Recently, the U.S. Food and Drug Administration turned down a request for the accelerated approval of the drug Trastuzumab-DM1. Roche-Genentech’s drug was proposed for the treatment of HER2-positive breast cancer which is an advanced-stage breast cancer that has stopped responding to other treatments.
The FDA concluded that the data supporting Trastuzumab-DM1 did not meet the Biologic License Application Standard for accelerated approval because all available treatment choices for metastatic breast cancer had not been exhausted.
T-DM1 is an experimental targeted therapy medicine that's a combination of Herceptin (chemical name: trastuzumab) and a chemotherapy medicine called maytansine. Researchers are studying T-DM1 to see if it would be a good treatment for HER2-positive breast cancer.
T-DM1 is an antibody-drug conjugate which is also known as an armed antibody. Conjugate links trastuzumab with the chemotherapy agent DM1, using a stable linker that keeps the agent in one piece until it reaches its target cancer cells, according to a Roche press release. The antibody is designed to bind and penetrate HER2-positive cancer cells and then release the active drug inside the cells to destroy them.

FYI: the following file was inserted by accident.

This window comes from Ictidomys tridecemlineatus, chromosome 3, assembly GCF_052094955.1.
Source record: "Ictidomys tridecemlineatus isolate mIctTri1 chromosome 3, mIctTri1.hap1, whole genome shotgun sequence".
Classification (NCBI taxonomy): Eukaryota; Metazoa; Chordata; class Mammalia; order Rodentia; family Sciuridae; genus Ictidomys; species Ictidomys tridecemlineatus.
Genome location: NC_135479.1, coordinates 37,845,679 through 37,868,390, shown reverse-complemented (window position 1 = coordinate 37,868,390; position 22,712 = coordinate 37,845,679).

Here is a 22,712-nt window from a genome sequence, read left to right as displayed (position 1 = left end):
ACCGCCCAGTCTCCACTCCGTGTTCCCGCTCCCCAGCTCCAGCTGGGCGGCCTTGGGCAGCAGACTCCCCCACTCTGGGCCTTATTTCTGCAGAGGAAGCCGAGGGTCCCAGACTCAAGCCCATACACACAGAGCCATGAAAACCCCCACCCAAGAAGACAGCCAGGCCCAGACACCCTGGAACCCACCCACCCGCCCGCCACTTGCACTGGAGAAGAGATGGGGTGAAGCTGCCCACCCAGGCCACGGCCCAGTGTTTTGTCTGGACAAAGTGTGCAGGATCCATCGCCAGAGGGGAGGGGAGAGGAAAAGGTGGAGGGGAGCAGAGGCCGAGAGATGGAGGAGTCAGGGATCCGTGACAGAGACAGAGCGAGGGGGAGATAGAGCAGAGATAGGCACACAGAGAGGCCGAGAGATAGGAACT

Cancer medicines are usually considered for FDA approval when the results of a large study (called a phase III clinical trial) are available. Roche requested accelerated approval on the basis of a single-arm phase II study showing that T-DM1 led to tumor responses in a third of patients with advanced HER2-positive breast cancer. Patients in the trial had received an average of seven prior regimens.
An ongoing phase III study will continue as planned. In a statement from the company, Roche officials said they expect a global regulatory submission for T-DM1 by the middle of 2012.
Some cancer medicines are considered for accelerated approval based on the results of one or more smaller studies. Accelerated approval usually is considered when results from one or more smaller, phase II clinical trials suggest that the new medicine may be a good option for people who haven't responded or stopped responding to other available treatments already approved by the FDA.
The FDA decided to not consider accelerated approval for T-DM1 to treat HER2-positive, advanced-stage breast cancer based on phase II clinical trial results available as of August 2010. Still, researchers will continue to study T-DM1 and the medicine may be considered for approval in the future, possibly in 2012 when phase III study results are expected to be available.
Roche is headquartered in Basel, Switzerland. Genentech, based in San Francisco, Calif., is a unit of Roche.